The Lehi City Council and city staff met Tuesday, February 2, for their annual budget retreat, an all-day work session focused on the city’s financial picture and goals for the upcoming fiscal year.
To start the meeting, a representative from Lehi City’s human resources department presented a study of the Mayor’s current pay and benefits compared to other cities around the state. The city council requested the study after Lehi citizen Rob Ludlow suggested in a previous meeting the need for a pay raise for the Mayor. Ludlow also expressed the idea of shifting the part-time mayor role to full-time employment.
The nearly hour-long conversation was often derailed as council members verbally sparred about the motivation and reasoning for a potential salary increase.
Early in the discussion, Councilwoman Paige Albrecht clarified the origin of the topic. “None of this has been prompted by Mayor [Mark] Johnson,” said Albrecht.
Councilwoman Katie Koivisto agreed the topic wasn’t created by Mayor Johnson but wanted to voice her concerns regarding its origins.
“To be frank and honest, when Rob Ludlow came in and asked for that [mayor salary increase], the experience I’ve had with Rob Ludlow is that he is very passionate about Traverse Mountain. I feel like, ‘what is the kickback that he is wanting here?” because I felt like he wasn’t interested in Lehi City. It was, ‘what is scratching Rob’s back to have him come to Council and say we need a mayor that needs to be paid more money?'” said Koivisto.
The conversation quickly became heated after Koivisto’s statement.
“That is a very serious allegation,” replied Albrecht.
“It is a very serious allegation, and I’m putting it out there because I want to make sure at the end of the day that isn’t the case. I don’t feel like Mayor Johnson and Rob Ludlow are the cuddliest together, so I know for a fact it isn’t coming from Mayor Johnson, but I want to know what the push behind this is? Are any of us wanting to run for Mayor?” said Koivisto. She also asked council members if any of them planned to run in this year’s mayoral race, to which all said they don’t have any plans at this time.
“You should know he [Ludlow] is not in any form the only resident who has brought this up,” said Albrecht.
Councilman Paul Hancock then entered the conversation. “I had conversations with him [Ludlow] about why he thinks it’s important. If a change were made, it would be made prior to an election and not change after we know who is running. He is being upfront and very transparent with his rationale.”
“So, you’re suggesting that one of us would vote to have a higher mayoral salary so that if and when we chose to run for mayor, we would make more money?” queried Hancock to Koivisto.
“I would hope that’s not the case,” replied Koivisto.
“It’s a pretty horrible thing to accuse us of,” replied Hancock.
“I’m saying you have to be so careful,” said Koivisto
“You can be that careful, but I think it’s very rude of you to accuse us of,” said Hancock.
“Call it rude! Call it mean,” concluded Koivisto.
Councilman Hancock attempted to bring the discussion back on track by explaining his thoughts on why a potential Mayor salary increase was warranted.
“The Mayor is constantly involved in UTA (Utah Transit Authority), TRAX and MAG (Mountainland Association of Governments) and all these other state organizations that help Lehi. If you have a mayor that just punches the clock and only shows up for meetings, and that’s it, Lehi suffers. Lehi is in such a transitional point right now with all the growth going on that I think it’s critical that we attract as much talent as possible,” said Hancock.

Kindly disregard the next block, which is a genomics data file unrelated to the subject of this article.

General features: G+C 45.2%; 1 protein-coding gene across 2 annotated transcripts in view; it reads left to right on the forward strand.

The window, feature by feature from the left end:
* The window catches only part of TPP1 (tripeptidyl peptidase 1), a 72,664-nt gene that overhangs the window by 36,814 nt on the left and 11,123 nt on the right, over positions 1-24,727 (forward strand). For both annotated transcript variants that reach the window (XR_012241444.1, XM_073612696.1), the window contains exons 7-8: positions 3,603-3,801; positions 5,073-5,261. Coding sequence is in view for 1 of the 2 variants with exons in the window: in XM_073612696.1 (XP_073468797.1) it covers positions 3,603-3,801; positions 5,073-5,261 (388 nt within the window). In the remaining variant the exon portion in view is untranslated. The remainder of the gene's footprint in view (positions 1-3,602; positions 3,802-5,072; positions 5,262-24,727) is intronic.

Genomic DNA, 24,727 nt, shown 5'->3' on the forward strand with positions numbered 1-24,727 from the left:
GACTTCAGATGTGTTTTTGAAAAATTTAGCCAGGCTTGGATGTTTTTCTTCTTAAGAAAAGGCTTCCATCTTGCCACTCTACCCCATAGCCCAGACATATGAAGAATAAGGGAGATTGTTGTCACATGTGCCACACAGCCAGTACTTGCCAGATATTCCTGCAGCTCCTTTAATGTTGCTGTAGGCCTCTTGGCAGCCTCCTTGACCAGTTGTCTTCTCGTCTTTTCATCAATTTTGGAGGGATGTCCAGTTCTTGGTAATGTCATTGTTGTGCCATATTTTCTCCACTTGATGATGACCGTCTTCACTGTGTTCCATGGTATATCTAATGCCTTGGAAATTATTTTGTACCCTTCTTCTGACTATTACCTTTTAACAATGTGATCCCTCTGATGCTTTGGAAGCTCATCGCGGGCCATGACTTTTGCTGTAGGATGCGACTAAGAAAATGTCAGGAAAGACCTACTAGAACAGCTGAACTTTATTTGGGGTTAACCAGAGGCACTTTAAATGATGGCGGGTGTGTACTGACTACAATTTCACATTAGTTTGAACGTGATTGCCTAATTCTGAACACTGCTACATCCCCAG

“Lehi City has an almost $200 million budget, to throw a little more money at the Mayor to make sure they are fully committed to it and have the time to give up a little more of their day job, I don’t think is a big deal. I also want to reiterate that I think it’s ridiculous for you to accuse any of us of having alternative motives,” concluded Hancock.
Koivisto reiterated her feelings that the city salary budget should be passed onto the city professional staff and not elected officials, saying, “I know the argument is we want to have the best of the best. In my opinion, I feel we have good quality candidates at this pay range. I want to put money towards the best of the best that are actually the professionals.”
“I would do this without a salary. I would like to think that you guys would too,” continued Koivisto.
Councilman Chris Condie briefly commented on the demands required by the Mayor’s role and the unique professional situation that most candidates would need to take on a temporary four-year position with financial uncertainty after their term.
“Before we end this discussion, I would like to go on record by saying that it offends me deeply that you would question my integrity as to why I serve in this job. I think anyone who knows my history with the city and city government and the depth of my commitment would agree with me,” said Albrecht, directly to Koivisto.
Koivisto refuted Albrecht’s comment, “I wasn’t pointing fingers or accusing anyone. If anyone takes offense to it, then that’s something you have to personally work on.”
Mayor Johnson remained quiet throughout the discussion but made a final statement after the agenda item. “It’s not about the money, I’m here because I like helping Lehi. As corny as it sounds, that’s why I’m here. I couldn’t care less what you guys decide, I’ll still be here, and I want to help Lehi,” said Johnson.
City Administrator, Jason Walker, finished the discussion by clarifying that the city would take no action on the salary topic during the work session. The city staff will present an official proposal with actionable intent at a later council meeting.